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Edward Cokely

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Edward Cokely

Photographing happy people since 2006


Risk Institute Phone: 405-325-3698

Psychology Office: Dale Hall Tower 711

Risk Institute Office: Five Partners Place 2403



Dr. Edward Cokely serves as Presidential Research Professor and Professor of Psychology at the University of Oklahoma, and is co-founding faculty of the National Institute for Risk & Resilience. Dr. Cokely is recognized as one of the world’s foremost experts on the Psychology of Skilled Decision Making. He has published 75+ papers on Decision Psychology and Cognitive Engineering, securing millions in continuous grant funding for research, outreach, and student support (e.g., NSF, NAS, Tempelton, MedScape). He has received 19 research and teaching honors including premier awards for “major contributions to the sciences of mind, brain, and behavior” and for “improving our understanding of the needs and processes of diverse decision makers in more than 50 countries” (e.g., FABBS 2017 Early Career Impact Award; NSF 2013 early CAREER award). His research has also been featured in Scientific American, New Scientist Magazine, Chronicle of Higher Education, and New York Times and Wall Street Journal Online, among others. His primary research specializations include:


- Risk Literacy and Science for Informed Decision Making

- Decision Vulnerability and Human Factors Engineering

- Risk Communication, Data Visualization, and Adaptive Decision Support

- Expert Performance, Skill Acquisition, and Training Technologies

- Decision Analytics, Data Science, and User Experience (UX)


Dr. Cokely is best known for developing the Berlin Numeracy Tests and Skilled Decision Theory. Together with collaborators, he was the first to discover that statistical numeracy tests tend to be the single strongest predictors of general decision making skill, often doubling the predictive power of fluid intelligence and other general cognitive ability tests across diverse decision makers and high-stakes choices (e.g., ignoring heart attacks, selecting financial products, responding to hazard warnings). His research was also among the first to establish that (i) high levels of basic cognitive abilities are not generally required for skilled decision making, (ii) deliberative heuristic strategies and specialized knowledge tend to be the primary drivers of differences in skilled decision making (e.g., representative understanding), and (iii) well-designed yet inexpensive decision aids can often eliminate large differences in decision quality for individuals who vary widely in ability, education, background, culture, age, and country of residence.  Since 2012, more than 100,000 people from 172 countries have taken one of the Berlin Numeracy Tests, contributing to hundreds of published studies on topics in medicine, business, psychology, ethics, engineering, education, public policy, sport sciences, meteorology, environmental sciences, and others.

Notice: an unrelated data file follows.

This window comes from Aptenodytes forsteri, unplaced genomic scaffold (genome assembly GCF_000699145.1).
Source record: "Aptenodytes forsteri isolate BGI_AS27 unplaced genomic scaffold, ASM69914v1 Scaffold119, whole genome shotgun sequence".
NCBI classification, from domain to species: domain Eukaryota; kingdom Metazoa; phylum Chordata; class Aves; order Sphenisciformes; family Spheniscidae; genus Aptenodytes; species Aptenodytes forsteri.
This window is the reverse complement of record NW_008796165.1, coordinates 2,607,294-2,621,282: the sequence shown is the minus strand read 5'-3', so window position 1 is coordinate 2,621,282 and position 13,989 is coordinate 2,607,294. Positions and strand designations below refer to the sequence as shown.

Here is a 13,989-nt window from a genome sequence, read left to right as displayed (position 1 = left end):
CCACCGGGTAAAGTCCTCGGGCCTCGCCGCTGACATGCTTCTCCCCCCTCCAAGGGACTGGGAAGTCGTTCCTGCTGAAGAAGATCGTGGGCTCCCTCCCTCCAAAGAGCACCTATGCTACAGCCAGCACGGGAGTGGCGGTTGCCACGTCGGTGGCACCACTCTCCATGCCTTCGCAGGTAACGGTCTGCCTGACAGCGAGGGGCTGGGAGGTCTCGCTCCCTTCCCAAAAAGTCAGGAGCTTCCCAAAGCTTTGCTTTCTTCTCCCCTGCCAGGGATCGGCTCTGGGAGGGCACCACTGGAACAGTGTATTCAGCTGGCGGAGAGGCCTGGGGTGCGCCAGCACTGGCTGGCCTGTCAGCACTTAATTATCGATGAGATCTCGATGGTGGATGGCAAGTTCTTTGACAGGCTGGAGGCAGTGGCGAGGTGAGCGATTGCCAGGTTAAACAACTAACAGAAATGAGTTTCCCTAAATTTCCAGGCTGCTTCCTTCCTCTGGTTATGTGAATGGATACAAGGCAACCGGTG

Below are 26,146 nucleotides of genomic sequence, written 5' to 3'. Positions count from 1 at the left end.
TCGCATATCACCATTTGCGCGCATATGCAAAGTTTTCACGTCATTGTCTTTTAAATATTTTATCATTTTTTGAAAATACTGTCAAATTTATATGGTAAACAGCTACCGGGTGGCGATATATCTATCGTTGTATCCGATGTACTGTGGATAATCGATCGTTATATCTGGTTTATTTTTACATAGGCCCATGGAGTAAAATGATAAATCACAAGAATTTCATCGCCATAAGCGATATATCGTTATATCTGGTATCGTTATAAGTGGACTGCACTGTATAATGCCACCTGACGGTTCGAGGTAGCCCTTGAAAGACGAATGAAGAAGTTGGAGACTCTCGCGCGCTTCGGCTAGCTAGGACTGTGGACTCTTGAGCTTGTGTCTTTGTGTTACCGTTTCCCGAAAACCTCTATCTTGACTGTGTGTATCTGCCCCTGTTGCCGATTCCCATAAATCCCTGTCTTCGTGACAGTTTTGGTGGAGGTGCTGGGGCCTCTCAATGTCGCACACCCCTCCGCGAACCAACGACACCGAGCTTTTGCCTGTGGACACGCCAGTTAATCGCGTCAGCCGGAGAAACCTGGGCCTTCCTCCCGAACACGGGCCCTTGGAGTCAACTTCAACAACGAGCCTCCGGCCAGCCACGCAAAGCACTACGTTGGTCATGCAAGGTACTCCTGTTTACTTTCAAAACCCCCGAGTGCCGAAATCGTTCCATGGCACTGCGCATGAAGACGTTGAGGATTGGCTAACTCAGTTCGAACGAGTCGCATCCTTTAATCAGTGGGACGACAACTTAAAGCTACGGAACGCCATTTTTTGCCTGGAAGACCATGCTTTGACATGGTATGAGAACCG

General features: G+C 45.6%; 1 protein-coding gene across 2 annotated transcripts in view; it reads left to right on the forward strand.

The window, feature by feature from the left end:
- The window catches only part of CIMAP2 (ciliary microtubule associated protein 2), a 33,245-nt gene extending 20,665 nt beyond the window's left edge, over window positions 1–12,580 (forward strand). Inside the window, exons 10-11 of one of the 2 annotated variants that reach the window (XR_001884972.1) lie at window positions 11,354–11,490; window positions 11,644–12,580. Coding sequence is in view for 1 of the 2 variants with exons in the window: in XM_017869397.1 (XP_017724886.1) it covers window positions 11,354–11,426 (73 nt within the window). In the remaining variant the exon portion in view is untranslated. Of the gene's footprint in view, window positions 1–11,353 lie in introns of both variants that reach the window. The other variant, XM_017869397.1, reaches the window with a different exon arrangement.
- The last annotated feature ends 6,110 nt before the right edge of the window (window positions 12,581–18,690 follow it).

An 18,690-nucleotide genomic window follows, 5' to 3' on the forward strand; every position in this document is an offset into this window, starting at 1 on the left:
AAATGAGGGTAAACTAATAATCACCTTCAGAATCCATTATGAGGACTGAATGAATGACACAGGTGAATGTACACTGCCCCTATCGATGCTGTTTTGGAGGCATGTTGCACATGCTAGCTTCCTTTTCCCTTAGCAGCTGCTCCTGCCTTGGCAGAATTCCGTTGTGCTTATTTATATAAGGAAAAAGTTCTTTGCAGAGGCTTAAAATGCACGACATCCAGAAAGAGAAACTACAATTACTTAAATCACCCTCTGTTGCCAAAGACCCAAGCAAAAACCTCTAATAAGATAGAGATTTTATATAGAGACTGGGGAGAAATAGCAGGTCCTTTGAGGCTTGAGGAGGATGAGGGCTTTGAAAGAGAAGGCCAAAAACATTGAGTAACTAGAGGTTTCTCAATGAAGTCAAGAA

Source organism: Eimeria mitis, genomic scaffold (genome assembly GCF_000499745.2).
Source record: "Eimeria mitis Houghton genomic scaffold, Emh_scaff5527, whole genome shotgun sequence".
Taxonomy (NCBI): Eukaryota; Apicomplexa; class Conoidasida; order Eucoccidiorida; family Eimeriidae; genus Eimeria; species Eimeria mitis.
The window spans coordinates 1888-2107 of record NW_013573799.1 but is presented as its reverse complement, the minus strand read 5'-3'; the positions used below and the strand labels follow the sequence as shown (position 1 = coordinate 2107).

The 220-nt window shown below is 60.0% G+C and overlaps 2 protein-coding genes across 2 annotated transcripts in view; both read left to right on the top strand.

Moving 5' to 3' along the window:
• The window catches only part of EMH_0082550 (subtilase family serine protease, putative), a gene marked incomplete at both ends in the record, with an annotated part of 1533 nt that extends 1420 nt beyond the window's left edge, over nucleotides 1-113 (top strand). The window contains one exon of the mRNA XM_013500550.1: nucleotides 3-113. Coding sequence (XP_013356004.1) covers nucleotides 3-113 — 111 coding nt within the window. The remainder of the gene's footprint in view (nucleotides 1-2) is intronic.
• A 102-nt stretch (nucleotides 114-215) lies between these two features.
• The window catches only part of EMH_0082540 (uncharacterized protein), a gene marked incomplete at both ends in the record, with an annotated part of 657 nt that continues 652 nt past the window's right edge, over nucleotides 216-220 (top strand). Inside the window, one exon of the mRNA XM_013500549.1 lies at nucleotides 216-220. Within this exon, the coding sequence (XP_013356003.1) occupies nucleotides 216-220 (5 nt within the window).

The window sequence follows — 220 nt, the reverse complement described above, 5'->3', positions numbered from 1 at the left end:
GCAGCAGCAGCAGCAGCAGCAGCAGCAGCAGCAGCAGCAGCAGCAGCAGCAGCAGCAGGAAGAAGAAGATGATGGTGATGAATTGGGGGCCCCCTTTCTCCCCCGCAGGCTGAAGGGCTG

Dr. Cokely also serves as Cognitive Ph.D. Program Coordinator in the Department of Psychology, Director of the Decision Analytics Lab, co-founder of OU’s cross-college Human Factors graduate specialization, and faculty co-advisor for OU’s Human Factors Chapter.  He is also an Affiliated Researcher at the Max Planck Institute for Human Development, Associate Editor of Judgment and Decision Making, editorial board member for the Journal of Experimental Psychology-Applied, and co-founding member of the project, which is dedicated to advancing inclusive science for informed decision making in collaboration with partners from around the world. 


Dr. Cokely will be accepting applications for new graduate students in the Cognitive Ph.D. program in Fall. 


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